It isn’t often I pay huge attention to what the main man in the Church of England has to say. But when Justin Welby spoke last week I listened as he was talking about fundamental issues that are going without enough comment and attention. He addressed the TUC congress last week and urged more action on zero-hour contracts and the gig economy as “the reincarnation of an ancient evil”. The next day the Church of England was lambasted for hypocrisy as it holds shares in Amazon, a company we all use which does not pay its share of tax. But still, his message reached me.

In Belfast today our young people, and many older citizens, live in a labour market that resembles James Plunkett’s Strumpet City. Only that was set in 1913 in Dublin in conditions that saw caused the general strike and the founding of the Citizens Army.

If you want employment in Belfast today and you are unskilled you will likely end up working for an “agency”. Those agencies take you on and send you to clean, pack, drive, serve or whatever is required by whatever company they send you to. The wages are uncertain, as are the conditions. In one place you will get breaks, in another you won’t. In one place you will be paid one amount and in another it’s entirely different for the same work.

Young women and men are finding that agencies are the only place they can get work. They are texted the day before to let them know where to go and at what time. If they are texted on a Thursday night to come in on a Friday morning and they cannot make it, they run the risk of a text back saying, “due to your unreliability we are letting you go”.

Another text can say, be at a certain place at 6 am you will be driven to a venue and will return that night – and are told what to wear. Uniforms are at your own expense. A private car picks the young woman up and a man she has never met before will drive her over the border to a function then drive her back to Belfast at perhaps 2am where she has to arrange a taxi or being picked up, again at her own expense. Her safety is not of concern.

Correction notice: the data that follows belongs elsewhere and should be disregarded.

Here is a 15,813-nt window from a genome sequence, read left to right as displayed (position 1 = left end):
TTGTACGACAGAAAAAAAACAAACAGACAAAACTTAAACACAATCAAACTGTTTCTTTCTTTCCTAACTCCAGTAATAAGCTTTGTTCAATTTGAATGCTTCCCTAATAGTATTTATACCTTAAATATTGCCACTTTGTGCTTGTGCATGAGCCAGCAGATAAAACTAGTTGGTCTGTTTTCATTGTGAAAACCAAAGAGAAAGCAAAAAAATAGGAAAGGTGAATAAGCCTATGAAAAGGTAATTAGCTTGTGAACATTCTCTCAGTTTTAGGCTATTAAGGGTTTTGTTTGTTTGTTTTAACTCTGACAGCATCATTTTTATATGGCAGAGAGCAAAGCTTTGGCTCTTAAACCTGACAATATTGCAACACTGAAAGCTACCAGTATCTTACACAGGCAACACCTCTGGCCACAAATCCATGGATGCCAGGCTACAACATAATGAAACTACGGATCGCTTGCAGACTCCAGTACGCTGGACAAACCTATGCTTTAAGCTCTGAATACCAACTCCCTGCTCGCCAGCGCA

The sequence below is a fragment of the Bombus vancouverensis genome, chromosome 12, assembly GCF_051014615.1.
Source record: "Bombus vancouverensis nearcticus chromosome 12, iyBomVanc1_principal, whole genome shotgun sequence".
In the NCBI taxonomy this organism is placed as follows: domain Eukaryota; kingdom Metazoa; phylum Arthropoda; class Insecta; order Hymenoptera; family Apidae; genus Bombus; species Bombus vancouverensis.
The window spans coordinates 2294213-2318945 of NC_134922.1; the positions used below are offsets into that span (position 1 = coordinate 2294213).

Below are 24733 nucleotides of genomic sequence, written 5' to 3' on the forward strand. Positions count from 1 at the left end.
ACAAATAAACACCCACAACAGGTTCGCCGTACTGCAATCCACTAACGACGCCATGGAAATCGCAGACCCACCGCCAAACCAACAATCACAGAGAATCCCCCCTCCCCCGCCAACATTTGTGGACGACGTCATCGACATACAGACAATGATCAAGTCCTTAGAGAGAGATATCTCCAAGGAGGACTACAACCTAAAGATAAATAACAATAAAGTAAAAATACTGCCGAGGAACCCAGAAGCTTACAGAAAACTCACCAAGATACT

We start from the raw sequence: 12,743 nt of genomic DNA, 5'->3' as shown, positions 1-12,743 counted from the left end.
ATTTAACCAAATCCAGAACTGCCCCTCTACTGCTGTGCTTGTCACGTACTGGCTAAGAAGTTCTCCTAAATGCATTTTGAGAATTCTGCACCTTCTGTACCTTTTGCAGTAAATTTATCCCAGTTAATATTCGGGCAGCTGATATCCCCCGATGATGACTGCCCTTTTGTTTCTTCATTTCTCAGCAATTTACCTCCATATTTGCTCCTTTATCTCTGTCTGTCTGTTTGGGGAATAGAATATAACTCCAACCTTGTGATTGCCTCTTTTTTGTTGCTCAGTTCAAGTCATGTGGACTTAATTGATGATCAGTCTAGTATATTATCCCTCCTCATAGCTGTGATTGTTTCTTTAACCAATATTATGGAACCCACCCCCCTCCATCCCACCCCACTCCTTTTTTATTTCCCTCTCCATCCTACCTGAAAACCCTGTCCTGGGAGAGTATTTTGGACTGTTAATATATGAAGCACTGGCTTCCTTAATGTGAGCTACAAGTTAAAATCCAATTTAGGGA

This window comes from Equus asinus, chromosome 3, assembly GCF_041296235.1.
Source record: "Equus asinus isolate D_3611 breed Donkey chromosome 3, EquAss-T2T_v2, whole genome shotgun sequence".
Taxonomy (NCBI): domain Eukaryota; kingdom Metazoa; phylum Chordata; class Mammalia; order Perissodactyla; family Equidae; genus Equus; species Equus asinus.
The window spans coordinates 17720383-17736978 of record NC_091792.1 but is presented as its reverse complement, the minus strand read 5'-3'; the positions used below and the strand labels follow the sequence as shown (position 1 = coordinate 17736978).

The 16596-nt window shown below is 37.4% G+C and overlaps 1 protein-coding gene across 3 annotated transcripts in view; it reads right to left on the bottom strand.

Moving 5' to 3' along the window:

I heard tales that there is well paid, and consistent, agency work available in certain areas, but Catholics need not apply. And those tales appear to be true. There are other tales that night time shifts come with the knowledge that there can be intimidation and violence. If you do not take the shift however, you do not get another shift. If you are sick, you “obviously” do not get paid and you do not get another shift.

Because it is entirely unregulated the workers have no representation in this Strumpet Cityesque modern day Stevedore workplace. It is happening every day and it’s a growing and regular part of the employment market.

The burgeoning hotel industry in Belfast and many other “exciting” economic developments are relying on workers who live with these conditions. And it suits the profit makers and privateers. They get the labour of these workers without the responsibilities.

The question is who will do anything about it.

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